There is no question that the lingering days of summer make for some difficult fishing across the South.
In this case, Oklahoma certainly fits into that region — it’s hot.
With the first day in the books of the 2019 Cherokee Casino Tahlequah Bassmaster Elite at Lake Tenkiller, the general consensus is the fishing is tough.
If you’ve looked through the Day 1 leaderboard, you know that’s a gross understatement. It’s very tough.
But what makes the bite seem even more unproductive is the lake’s slot limit for largemouth and smallmouth bass: Bass of either species measuring 13 to 16 inches must be immediately released. So it appears as if weights are way down based on what one might expect from an Oklahoma fishery this time of year.
Of coruse, that means the 75 Bassmaster Elite Series pros are catching consistent numbers of bass, especially fish inside the slot that don’t get to make the trip to the Bassmaster scales at the end of the day.
But the bite is very random, and Alabama pro Kelley Jaye said it can be extremely challenging if you let it get in your head.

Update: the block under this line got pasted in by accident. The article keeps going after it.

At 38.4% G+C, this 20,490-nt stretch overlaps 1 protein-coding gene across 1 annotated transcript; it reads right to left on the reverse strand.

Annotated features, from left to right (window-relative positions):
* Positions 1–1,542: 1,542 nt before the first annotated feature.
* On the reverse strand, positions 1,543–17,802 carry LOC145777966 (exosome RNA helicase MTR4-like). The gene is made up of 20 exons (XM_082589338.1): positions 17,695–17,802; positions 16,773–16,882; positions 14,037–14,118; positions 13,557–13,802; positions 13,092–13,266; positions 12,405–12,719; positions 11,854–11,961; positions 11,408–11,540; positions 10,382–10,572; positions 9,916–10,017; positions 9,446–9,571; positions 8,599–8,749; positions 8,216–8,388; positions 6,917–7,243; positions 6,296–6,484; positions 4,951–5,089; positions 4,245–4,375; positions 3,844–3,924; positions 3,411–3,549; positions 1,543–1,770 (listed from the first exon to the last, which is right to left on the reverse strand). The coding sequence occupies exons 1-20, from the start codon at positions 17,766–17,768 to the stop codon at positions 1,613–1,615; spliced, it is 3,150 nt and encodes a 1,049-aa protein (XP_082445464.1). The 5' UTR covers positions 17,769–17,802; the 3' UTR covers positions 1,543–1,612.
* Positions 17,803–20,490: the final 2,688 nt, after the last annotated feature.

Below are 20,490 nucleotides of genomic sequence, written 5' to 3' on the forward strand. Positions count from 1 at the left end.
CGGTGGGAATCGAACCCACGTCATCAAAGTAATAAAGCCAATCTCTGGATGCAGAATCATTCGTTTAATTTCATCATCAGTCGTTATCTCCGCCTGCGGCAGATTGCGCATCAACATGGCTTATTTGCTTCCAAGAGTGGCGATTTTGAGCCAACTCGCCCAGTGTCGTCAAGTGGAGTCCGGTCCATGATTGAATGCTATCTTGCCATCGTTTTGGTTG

“You can fish a stretch of bank, catch 15 shorts, then bump into a 3-pounder and never get another bite along that same section,” he said. “It’s almost like they are constantly moving. And that means I’ve got to keep my boat moving forward and my bait in the water.”
Jaye weighed five bass for a Day-1 total of 12 pounds, 3 ounces, which is good enough to have him in eighth place.
He said that this time of year, the bass tend to migrate back into the creeks following the baitfish, and right now, they are near the creek mouths and at the most halfway back to the rear of the creeks. (And everywhere in between.)
“The baitfish really determine where the feeding bass will be,” he explained. “I know that sounds obvious, but on a lake like Tenkiller that is dominated by very rocky structure, the bass don’t really key in on specific locations — they’re very scattered.
“You could find a good spot, catch a single bass on it, return later and get nothing only to come back to the same place near the end of the day and load your boat,” he said. “They are very random, and that makes it challenging. That literally played out for me today. I fished one spot earlier, came back to the same spot at the end of the day and caught two overs. It was hot, sunny and I don’t know why they bit when they did. In my mind, they should have been there eating during the first hour of the day. I’m thankful they bit.”